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HBOS becomes victim of malicious rumours

20 March 2008 / by Rebecca Sargent
HBOS, Britain’s fourth largest banking group has fallen victim to what is referred to as a ‘modern day bank robbery’. Shares in HBOS, which owns Halifax, fell by 17 per cent at one point yesterday as a result of malicious rumours.

In the wake of the current credit crisis and turmoil on the stock market, the rumours, which began shortly after 8am yesterday, spread like wildfire. The anonymous rumours included claims that HBOS had sought emergency talks with the Bank of England over the Easter weekend.

It is reported that by 8.50am, shares in HBOS had plunged to a low of £3.98, down 17 per cent on the opening price. The speed at which the shares fell, demonstrates the nervousness of the stock exchange as a result of the recent credit crisis and its consequences on Northern Rock and Bear Stearns.

However, the rumours were soon quashed as the Bank of England was forced to issue an unprecedented denial that HBOS were on the brink of financial disaster. Commenting on the latest financial turmoil, Kevin Mountford from said:

"HBOS has a very strong business – and rumours that it is on its last legs are ridiculous. Foolish rumours like these could cause panic among savers who should be reassured that HBOS, with its high interest savings and current accounts, is a far better home for your money than under your mattress."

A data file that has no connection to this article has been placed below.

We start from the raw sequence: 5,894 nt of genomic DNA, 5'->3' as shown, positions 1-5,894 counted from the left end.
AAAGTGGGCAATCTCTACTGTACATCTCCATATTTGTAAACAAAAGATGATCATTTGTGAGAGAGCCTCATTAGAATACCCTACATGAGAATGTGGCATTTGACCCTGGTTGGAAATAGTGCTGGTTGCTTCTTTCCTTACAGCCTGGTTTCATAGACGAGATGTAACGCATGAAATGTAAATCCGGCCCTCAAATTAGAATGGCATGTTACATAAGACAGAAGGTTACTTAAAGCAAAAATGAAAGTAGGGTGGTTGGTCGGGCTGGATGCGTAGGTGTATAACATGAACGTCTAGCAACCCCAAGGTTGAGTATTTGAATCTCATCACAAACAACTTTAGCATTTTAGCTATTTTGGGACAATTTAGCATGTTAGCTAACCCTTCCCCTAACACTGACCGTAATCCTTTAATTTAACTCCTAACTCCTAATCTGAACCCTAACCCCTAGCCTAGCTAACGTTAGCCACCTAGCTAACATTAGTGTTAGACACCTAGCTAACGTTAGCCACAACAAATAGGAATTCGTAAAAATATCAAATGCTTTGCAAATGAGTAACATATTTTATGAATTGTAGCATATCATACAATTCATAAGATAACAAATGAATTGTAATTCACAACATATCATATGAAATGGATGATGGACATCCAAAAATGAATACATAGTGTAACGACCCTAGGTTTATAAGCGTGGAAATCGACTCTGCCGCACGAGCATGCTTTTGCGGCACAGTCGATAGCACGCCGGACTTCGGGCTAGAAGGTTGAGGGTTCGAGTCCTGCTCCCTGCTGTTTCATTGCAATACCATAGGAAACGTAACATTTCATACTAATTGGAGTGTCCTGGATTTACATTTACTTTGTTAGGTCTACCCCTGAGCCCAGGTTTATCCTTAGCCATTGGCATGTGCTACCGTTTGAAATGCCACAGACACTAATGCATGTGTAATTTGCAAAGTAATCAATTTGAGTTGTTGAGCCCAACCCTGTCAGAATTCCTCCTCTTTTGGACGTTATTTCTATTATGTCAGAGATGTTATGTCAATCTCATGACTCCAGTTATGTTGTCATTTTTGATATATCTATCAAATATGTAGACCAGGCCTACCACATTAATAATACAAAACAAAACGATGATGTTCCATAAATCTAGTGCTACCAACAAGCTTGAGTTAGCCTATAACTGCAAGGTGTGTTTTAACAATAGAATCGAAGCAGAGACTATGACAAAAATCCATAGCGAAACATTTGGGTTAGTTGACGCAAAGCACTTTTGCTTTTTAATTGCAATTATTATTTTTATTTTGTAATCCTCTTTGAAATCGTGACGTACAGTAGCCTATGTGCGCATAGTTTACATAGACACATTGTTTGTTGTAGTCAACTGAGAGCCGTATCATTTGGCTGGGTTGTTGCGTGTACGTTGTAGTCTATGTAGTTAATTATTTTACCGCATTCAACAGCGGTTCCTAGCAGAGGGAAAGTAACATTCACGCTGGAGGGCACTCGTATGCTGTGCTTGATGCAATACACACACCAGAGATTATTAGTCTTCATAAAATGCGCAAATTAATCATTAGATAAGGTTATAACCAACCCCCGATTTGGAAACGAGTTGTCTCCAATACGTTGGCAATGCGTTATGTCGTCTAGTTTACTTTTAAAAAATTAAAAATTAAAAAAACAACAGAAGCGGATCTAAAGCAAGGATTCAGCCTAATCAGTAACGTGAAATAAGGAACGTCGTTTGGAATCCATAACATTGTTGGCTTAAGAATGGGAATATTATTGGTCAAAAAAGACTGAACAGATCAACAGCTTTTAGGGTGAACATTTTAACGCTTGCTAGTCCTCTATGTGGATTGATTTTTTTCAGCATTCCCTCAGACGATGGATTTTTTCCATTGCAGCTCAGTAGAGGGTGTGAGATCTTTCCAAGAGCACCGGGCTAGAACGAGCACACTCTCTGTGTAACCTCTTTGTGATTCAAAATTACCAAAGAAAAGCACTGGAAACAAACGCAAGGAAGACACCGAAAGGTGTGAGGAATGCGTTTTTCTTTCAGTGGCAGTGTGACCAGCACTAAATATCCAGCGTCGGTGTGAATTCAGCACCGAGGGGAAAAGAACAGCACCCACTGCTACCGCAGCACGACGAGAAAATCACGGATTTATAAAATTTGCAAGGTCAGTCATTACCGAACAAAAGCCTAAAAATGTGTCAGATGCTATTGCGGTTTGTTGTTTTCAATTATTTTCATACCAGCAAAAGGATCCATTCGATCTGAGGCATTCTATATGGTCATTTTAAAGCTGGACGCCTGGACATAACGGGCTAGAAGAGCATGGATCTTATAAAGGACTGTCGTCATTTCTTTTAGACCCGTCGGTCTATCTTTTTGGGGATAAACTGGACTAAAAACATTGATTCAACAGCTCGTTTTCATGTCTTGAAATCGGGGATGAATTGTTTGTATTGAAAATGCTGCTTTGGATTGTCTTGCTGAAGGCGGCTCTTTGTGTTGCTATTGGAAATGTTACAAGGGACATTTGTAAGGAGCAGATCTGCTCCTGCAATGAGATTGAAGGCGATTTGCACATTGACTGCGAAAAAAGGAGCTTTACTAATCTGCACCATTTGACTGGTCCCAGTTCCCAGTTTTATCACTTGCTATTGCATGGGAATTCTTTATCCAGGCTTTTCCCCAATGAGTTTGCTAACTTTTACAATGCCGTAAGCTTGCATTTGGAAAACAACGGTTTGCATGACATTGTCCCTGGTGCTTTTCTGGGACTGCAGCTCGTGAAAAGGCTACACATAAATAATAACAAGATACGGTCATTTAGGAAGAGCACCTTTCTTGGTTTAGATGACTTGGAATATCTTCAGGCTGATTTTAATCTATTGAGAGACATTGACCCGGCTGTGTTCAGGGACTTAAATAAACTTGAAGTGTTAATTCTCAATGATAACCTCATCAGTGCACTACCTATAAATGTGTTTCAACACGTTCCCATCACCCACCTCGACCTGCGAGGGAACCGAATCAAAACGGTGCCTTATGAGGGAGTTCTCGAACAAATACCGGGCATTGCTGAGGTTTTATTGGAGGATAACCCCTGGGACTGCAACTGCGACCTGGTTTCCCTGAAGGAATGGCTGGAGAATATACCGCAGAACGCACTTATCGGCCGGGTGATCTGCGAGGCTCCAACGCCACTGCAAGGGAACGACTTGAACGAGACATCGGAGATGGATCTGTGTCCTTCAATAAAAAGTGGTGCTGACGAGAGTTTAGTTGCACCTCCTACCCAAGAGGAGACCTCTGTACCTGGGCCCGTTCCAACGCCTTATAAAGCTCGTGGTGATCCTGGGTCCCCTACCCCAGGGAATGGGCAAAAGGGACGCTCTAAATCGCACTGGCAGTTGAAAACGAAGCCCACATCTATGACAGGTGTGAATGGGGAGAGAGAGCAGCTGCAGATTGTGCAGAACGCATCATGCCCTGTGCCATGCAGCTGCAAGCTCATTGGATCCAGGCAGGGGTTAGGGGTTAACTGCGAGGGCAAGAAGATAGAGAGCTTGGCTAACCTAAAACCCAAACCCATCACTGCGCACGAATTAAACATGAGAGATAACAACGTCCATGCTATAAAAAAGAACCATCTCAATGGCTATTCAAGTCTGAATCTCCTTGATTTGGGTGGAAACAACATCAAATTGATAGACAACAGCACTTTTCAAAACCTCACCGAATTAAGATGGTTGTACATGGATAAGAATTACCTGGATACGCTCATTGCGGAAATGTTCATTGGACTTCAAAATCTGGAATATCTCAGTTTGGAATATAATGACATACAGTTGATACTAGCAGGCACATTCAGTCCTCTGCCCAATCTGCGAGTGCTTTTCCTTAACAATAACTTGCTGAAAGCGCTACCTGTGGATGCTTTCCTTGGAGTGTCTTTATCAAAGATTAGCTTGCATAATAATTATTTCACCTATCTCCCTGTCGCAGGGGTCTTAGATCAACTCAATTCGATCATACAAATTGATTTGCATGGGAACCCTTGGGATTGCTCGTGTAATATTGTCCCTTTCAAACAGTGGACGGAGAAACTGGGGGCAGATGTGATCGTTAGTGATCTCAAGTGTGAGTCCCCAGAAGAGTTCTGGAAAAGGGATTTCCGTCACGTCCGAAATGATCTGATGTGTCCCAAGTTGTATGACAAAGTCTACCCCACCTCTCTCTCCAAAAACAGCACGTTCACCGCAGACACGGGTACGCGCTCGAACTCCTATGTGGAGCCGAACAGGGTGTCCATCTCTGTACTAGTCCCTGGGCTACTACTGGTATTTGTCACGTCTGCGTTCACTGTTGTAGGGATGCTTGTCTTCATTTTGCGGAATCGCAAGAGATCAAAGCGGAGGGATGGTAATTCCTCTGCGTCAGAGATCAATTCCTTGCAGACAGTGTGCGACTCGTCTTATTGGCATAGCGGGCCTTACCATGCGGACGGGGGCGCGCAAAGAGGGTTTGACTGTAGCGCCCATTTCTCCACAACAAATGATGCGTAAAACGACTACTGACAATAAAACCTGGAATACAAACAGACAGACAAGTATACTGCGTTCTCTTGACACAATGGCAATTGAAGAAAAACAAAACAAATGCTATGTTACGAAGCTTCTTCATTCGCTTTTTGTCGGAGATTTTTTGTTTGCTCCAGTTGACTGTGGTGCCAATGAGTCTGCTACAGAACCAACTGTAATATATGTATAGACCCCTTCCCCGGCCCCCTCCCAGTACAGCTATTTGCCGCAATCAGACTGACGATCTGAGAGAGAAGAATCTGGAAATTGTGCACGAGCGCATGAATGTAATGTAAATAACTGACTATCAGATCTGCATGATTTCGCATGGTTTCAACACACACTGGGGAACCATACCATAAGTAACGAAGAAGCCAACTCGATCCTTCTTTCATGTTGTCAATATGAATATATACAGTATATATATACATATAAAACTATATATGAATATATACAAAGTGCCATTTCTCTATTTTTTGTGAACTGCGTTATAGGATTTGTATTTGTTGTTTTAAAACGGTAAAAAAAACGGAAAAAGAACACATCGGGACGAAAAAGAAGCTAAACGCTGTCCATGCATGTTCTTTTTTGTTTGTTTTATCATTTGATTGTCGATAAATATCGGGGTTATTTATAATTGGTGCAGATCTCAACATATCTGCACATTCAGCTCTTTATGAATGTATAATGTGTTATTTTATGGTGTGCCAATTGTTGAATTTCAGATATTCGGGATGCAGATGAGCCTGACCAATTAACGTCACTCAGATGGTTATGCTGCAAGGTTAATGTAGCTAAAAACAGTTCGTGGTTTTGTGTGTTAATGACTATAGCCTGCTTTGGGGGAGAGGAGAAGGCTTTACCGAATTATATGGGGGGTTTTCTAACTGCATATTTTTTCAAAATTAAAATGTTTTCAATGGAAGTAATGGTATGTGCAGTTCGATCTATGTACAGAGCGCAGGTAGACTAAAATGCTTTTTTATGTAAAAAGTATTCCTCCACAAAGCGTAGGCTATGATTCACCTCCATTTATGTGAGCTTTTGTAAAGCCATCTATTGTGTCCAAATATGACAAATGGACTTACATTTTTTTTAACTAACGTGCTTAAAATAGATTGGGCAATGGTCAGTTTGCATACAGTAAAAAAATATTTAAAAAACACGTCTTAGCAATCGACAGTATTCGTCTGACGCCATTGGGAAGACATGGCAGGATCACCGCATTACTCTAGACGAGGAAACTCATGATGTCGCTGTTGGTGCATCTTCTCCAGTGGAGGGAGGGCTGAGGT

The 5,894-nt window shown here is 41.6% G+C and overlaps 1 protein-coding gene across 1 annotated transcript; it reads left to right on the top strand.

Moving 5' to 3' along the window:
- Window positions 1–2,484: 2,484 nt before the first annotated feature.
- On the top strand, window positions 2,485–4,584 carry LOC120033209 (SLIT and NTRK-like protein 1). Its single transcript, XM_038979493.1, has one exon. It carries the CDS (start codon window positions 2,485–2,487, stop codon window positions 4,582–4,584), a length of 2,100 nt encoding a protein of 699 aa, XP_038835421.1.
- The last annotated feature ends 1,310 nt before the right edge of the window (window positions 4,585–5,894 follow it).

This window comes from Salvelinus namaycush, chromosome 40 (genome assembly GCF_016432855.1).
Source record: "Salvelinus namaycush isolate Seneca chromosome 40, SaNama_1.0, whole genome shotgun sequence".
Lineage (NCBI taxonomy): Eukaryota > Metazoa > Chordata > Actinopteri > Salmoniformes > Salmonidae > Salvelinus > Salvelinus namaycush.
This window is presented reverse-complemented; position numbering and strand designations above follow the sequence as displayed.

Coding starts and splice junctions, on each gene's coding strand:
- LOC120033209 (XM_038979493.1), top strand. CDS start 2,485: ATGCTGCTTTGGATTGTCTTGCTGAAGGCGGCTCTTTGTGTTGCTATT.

The UK Financial Services Authority (FSA) has launched a criminal investigation to hunt down the bankers who have caused this chaos. It is believed that the malicious rumours were spread by bankers involved in ‘short-selling’.

‘Short-selling’ is a method of profiting from falls in banking shares. Short- sellers borrow shares that are likely to fall in value from an institution and sell them on. They then buy the shares back when their value has fallen, and give them back to the original institution, meaning they have made a profit.

The process of ‘short-selling’ is not illegal, but any attempts at influencing the share prices, is. The process of spreading malicious rumours and cashing in on the victims demise is known as ‘Trash’n’cash’ and in the case of HBOS, succeeded in wiping £3 billion off its value.

In response to these events, Sally Dewar, a managing director at the FSA, warned:

"There has been a series of completely unfounded rumours about UK financial institutions in the London market over the last few days, sometimes accompanied by short-selling. We will not tolerate market participants taking advantage of the current market conditions to commit abuse by spreading false rumours and dealing on the back of them.

"We remind market participants of the need to take extra care, in this market climate, to adhere to the market code of conduct."

© Fair Investment Company Ltd